Morning Headlamp — Alaska can’t keep up with Russia without some help

Not done yet. According to a commentary from Rep. Mark Neuman in the Alaska Dispatch News, the legislature has in fact reduced the scope of state spending despite what many believe. According to Neuman, “The total operating budget was reduced more than 21 percent from two years ago — Alaskans told us to reduce the budget and we listened, to the tune of $1.16 billion. The operating budget comes in below the University of Alaska Anchorage’s Institute of Social and Economic Research model, which called for $4.5 billion. We’re investing $4.26 billion in the operating budget this year and will continue to work toward further reductions without sacrificing critical services Headlamp thinks the legislature protest too much. If the operating budget has truly been reduced by the amounts (all of them different) that the legislature and the administration are claiming, an itemized list of those reductions should be made public. Instead there are only convoluted budget documents used  by the state.Headlamp would like to see a simple list of each of the cuts that add up to the total being claimed. 

According to KBBI around 60 people attended an information session with BlueCrest Energy’s plans for oil production off of Anchor Point. Larry Burgess gave an overview of the company’s plans. From BlueCrest’s pad overlooking Cook Inlet, at Mile 151 of the Sterling Highway, it will directionally drill oil wells located 3.5 miles offshore in Cook Inlet and about 7,000 feet below the surface. First oil was produced from an existing well March 31, and BlueCrest is now sending 250 to 300 barrels a day in tanker trucks up the highway to the Tesoro refinery in Nikiski. Burgess, the Health, Safety and Environment manager for BlueCrest Energy, told the crowd the company wants to be a good neighbor.  Headlamp applauds BlueCrest for their efforts, and for sticking with the project in such an unstable fiscal environment.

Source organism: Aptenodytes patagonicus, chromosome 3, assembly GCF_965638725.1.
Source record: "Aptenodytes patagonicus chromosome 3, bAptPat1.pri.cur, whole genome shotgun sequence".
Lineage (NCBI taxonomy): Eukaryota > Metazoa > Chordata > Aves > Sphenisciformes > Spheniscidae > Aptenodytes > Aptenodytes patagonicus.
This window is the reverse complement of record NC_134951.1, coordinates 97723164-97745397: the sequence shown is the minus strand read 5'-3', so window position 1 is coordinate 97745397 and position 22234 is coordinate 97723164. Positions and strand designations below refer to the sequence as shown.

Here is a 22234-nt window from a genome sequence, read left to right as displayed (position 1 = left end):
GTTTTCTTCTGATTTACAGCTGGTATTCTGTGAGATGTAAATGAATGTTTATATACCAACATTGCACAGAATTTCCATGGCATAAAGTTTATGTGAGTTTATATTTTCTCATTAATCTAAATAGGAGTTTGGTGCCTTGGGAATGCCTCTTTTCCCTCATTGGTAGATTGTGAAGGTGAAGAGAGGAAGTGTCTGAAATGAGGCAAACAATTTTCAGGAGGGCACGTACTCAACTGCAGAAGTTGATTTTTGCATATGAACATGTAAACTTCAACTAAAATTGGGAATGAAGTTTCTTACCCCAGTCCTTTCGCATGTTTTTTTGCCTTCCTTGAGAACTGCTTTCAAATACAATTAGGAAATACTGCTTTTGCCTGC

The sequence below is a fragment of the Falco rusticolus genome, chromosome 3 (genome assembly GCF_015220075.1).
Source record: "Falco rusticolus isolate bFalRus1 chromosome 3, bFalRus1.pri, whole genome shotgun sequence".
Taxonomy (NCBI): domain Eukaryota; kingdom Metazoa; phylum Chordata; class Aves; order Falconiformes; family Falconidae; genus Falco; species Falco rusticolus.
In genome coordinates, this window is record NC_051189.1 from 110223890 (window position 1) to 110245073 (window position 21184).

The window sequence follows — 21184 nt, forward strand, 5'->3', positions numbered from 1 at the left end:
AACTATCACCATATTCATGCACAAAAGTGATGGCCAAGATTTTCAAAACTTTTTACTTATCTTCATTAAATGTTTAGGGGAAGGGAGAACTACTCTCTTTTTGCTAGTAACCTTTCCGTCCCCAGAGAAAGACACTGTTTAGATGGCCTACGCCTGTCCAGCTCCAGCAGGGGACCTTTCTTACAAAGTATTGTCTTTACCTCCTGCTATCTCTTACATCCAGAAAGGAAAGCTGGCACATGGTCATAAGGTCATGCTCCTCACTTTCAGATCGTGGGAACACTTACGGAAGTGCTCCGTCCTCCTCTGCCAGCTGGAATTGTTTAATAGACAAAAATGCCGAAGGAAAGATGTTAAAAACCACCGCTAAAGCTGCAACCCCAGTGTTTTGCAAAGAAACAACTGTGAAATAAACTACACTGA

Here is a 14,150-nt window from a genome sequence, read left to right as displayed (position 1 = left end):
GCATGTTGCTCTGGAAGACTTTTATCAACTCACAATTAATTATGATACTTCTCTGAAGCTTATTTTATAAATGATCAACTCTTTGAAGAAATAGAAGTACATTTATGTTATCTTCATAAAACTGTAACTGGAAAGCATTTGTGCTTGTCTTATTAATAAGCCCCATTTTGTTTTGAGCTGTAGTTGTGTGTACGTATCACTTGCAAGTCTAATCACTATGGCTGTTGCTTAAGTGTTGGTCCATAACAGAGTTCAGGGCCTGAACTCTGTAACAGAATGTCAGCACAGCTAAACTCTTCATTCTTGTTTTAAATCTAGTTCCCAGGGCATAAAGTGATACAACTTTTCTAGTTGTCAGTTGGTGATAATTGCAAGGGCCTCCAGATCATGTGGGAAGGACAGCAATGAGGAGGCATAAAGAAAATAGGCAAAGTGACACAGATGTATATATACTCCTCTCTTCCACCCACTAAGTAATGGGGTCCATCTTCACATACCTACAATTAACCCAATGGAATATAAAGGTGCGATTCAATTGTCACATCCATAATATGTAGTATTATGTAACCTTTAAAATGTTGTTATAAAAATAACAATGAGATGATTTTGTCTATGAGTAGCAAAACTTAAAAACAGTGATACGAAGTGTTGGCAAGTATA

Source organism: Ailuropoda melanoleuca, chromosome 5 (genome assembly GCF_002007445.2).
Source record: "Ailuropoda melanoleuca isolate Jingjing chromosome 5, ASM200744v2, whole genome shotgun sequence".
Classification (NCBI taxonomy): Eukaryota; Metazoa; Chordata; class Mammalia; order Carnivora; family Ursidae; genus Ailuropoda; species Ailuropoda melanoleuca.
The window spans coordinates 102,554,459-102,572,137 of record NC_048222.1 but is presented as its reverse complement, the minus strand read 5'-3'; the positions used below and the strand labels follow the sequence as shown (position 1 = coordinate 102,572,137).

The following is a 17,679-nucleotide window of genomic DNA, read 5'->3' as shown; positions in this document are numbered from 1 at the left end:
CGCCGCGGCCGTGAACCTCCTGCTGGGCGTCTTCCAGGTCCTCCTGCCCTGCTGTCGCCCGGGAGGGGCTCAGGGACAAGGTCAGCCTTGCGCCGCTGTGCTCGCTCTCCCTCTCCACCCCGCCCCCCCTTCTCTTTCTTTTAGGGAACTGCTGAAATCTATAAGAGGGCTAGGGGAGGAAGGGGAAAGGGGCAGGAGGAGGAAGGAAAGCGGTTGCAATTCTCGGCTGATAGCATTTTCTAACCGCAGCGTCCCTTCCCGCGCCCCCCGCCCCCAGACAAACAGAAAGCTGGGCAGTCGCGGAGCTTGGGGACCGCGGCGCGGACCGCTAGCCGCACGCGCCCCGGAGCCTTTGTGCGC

Keeping up with the Joneses. The Russian government has earmarked $20 million to build new vessels and technology for exploring Arctic shelf deposits. According to Deputy Prime Minister Dmitri Rogozin, Russia’s goal is to reduce dependence on foreign equipment, including in the field of seismic studies. The country will need heat preservation technologies, new construction materials, and communication resources. Headlamp is honestly a little jealous that there are places that incentivize Arctic exploration. We only hope that our own government can see the value the Arctic presents.

If they only knew. On this day in 39 years ago, oil began to flow down the Trans-Alaska Pipeline System. Headlamp wonders if they could’ve imagined the anti-industry policies they would encounter four decades later that would jeopardize the ability to keep  the TAPS filled with oil


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First Reads

Lawmakers have indeed cut the budget; here are the numbers
Alaska Dispatch News, Rep. Mark Neuman, June 20, 2016

Ninilchik Residents Present Fracking Questions
KBBI, Jenny Meyman, June 20, 2016

Russia earmarks $20 million to develop Arctic exploration technologies
Russia Beyond the Headlines, Victoria Zavayalova, June 20, 2016

39 years of oil flowing through Alaska
KTUU, Blake Essig, June 20, 2016